Pisum sativum subsp. arvense
Also called: Austrian winter peas (black peas), Canadian field peas (spring peas)
Type: summer annual and winter annual legume
Roles: plow-down N source, weed suppressor, forage
Mix with: strong-stemmed wheat, rye, triticale or barley for vertical support
See charts, pp. 66 to 72, for ranking and management summary.
High N-fixers, field peas produce abundant vining forage and contribute to short-term soil conditioning. Succulent stems break down easily and are a quick source of available N (361). Field peas grow rapidly in the cool, moist weather they encounter as winter annuals in the South and in parts of Idaho, and as early-sown summer annuals in the Northeast, North Central and Northern Plains areas. Harvest options as high-quality forage and seed increase their value.
Winter-hardy types of field peas, especially Austrian winter peas, can withstand temperatures as low as 10° F with only minor injury, but they don’t overwinter consistently in areas colder than moderate Hardiness Zone 6. They are sensitive to heat, particularly in combination with humidity. They tend to languish in mid-summer even in the cool Northeast (361), where average summers have fewer than 30 days exceeding 86° F. Temperatures greater than 90° F cause flowers to blast and reduce seed yield. On humus-rich black soils, field peas will produce abundant viny growth with few seed pods.
Use in the East and Southeast is limited by field peas’ susceptibility to Sclerotinia crown rot, which can destroy whole fields during winter in the mid-Atlantic area. Risk of infection increases if pea crops are grown on the same land in close rotation.
Canadian field peas are a related strain of vining pea. These annual “spring peas” can outgrow spring-planted winter peas. They often are seeded with triticale or another small grain. Spring peas have larger seeds, so there are fewer seeds per pound and seeding rates are higher, about 100 to 160 lb./A. However, spring pea seed is a bit less expensive than Austrian winter pea seed. TRAPPER is the most common Canadian field pea cultivar.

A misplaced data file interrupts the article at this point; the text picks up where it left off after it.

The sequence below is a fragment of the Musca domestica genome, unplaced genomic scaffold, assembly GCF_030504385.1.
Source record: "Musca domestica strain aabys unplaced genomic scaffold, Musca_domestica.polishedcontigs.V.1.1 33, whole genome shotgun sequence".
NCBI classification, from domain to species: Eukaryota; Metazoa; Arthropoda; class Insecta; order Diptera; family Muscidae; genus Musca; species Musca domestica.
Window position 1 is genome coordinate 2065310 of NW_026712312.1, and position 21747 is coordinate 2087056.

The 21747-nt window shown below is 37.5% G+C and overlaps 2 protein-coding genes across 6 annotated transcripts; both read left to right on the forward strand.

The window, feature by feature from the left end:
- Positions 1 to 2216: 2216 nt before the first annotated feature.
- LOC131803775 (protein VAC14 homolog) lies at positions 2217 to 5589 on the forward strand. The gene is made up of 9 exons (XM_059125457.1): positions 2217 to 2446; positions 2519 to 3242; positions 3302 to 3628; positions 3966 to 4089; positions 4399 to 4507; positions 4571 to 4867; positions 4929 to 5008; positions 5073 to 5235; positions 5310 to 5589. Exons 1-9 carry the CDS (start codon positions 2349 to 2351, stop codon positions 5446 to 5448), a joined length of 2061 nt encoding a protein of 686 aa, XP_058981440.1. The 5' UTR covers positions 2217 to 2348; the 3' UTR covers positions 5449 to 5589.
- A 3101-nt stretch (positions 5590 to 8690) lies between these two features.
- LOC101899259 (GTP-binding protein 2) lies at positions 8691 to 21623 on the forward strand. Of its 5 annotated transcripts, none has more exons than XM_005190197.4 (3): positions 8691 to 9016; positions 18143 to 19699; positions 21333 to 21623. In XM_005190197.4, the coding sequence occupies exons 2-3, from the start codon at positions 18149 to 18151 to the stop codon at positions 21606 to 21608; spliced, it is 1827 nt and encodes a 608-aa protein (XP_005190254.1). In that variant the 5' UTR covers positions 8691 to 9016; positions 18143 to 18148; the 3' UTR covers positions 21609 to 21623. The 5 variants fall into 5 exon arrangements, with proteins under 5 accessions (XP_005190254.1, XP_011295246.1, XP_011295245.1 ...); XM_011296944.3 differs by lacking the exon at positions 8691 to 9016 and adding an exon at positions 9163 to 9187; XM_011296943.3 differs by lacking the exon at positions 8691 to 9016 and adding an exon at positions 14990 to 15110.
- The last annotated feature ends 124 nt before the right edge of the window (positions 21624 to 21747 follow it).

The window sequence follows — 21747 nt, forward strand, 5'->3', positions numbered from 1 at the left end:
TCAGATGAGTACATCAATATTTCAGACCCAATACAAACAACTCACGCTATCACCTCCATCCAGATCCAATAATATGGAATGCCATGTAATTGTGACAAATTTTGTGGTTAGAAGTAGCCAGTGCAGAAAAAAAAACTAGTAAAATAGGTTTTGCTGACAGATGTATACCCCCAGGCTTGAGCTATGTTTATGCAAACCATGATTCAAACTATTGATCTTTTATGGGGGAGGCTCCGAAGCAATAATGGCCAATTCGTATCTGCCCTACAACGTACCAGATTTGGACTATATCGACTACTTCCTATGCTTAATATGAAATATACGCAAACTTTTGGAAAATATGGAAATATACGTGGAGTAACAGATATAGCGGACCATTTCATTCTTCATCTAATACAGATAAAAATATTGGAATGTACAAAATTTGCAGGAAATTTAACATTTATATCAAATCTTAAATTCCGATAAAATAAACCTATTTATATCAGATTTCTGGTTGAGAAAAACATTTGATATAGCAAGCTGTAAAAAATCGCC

This section focuses on the widely grown Austrian winter pea. “Field peas” refers to both the winter and spring types.
Bountiful biomass. Under a long, cool, moist season during their vegetative stages, Austrian winter peas produce more than 5,000 lb. dry matter/A, even when planted in spring in colder climates. Idaho farmers regularly produce 6,000 to 8,000 lb. DM/A from fall-planted Austrian winter peas. Because the residue breaks down quickly, only peas in the high-production areas build up much long-term organic matter. Peas do not make a good organic mulch for weed control (361).
Nitrogen source. Austrian winter peas are top N producers, yielding from 90 to 150 lb. N/A, and at times up to 300 lb. N/A.
Plowed down as green manure, fall-planted legume crops of Austrian winter pea, alfalfa and hairy vetch each produced enough N for the production of high-quality muskmelons under plastic mulch and drip irrigation in a Kansas study. Melon yields produced with the legumes were similar to those receiving synthetic fertilizer at 63 and 90 lb. N/A. The winter peas in the experiment produced 96 lb. N/A the first year and 207 lb. N/A the second (387).
Austrian winter peas harvested as hay then applied as mulch mineralized N at more than double the rate of alfalfa hay. The N contribution was measured the summer after a fall plowdown of the residue. The estimated N recovery of Austrian winter pea material 10 months after incorporation was 77 percent—58 percent through spring wheat and 19 percent in the soil (254).
Austrian winter pea green manure provided the highest spring wheat yield the following year in a Montana trial comparing 10 types of medics, seven clovers, yellow biennial sweet clover and three grains. Crops that produced higher tonnage of green manure usually had a negative effect on the subsequent wheat crop due to moisture deficiency that continued over the winter between the crops (381). Field peas can leave 80 lb. N/A if terminated at mid-season in lieu of summer fallow in dryland areas, or leave more than 30 lb. N/A after pea harvest at season’s end (74).
A winter pea green manure consistently resulted in higher malting barley protein content than that following other legumes or fallow in a Montana trial. Annual legumes harvested for seed left less soil N than did plots in fallow. Also tested were fava bean, lentil, chickpea, spring pea, winter pea hay and dry bean (262).